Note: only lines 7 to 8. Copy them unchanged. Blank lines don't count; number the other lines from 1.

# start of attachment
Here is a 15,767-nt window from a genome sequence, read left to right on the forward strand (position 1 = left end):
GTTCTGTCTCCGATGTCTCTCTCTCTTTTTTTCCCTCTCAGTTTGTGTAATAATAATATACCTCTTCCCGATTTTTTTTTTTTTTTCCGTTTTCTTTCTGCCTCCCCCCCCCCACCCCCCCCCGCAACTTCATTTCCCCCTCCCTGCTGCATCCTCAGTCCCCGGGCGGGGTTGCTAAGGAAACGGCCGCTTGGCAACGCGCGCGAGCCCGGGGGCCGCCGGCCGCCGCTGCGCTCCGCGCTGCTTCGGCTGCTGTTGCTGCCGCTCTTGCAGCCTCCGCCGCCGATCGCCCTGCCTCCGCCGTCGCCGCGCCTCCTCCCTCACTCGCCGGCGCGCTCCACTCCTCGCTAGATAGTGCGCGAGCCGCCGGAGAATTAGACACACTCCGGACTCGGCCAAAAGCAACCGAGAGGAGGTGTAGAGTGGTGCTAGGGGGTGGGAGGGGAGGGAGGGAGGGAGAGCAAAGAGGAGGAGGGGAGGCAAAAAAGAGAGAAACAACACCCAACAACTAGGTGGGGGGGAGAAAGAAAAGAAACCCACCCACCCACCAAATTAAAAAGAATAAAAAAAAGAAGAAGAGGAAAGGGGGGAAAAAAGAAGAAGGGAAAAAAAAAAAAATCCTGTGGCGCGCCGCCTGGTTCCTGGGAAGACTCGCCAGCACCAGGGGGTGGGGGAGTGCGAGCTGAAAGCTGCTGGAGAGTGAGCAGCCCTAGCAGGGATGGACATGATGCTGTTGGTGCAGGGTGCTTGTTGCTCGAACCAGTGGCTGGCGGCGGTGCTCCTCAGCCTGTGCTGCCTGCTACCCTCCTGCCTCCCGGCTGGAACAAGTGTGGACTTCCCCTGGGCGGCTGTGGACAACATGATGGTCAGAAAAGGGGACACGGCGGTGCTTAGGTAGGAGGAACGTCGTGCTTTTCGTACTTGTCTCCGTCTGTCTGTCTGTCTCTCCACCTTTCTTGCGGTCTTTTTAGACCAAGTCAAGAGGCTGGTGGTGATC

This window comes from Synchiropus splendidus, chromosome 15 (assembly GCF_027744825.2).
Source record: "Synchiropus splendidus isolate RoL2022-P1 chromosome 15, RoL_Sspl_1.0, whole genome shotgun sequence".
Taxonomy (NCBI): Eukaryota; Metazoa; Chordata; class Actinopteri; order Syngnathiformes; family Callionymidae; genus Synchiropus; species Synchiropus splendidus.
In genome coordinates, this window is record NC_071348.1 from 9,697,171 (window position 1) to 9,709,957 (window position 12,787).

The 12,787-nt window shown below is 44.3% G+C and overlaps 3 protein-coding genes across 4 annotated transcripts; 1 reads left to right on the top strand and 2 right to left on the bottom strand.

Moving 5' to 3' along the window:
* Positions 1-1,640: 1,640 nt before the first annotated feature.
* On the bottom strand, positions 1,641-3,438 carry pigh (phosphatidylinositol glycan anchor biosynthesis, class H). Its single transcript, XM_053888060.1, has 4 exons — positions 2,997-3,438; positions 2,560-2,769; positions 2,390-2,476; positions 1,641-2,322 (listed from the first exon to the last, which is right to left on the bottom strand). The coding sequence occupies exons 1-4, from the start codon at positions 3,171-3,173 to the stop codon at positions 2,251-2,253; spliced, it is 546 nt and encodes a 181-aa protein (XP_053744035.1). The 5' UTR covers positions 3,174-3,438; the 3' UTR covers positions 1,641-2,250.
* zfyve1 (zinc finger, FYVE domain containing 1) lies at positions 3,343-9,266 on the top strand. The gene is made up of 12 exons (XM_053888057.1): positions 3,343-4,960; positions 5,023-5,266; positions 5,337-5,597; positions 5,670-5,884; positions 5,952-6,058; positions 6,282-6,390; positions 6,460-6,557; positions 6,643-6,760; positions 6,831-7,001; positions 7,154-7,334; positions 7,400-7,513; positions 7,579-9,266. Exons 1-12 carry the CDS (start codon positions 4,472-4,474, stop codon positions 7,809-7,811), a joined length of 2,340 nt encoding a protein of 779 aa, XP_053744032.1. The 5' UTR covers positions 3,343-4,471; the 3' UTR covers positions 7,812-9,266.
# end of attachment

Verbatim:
The 12,787-nt window shown below is 44.3% G+C and overlaps 3 protein-coding genes across 4 annotated transcripts; 1 reads left to right on the top strand and 2 right to left on the bottom strand.

Moving 5' to 3' along the window: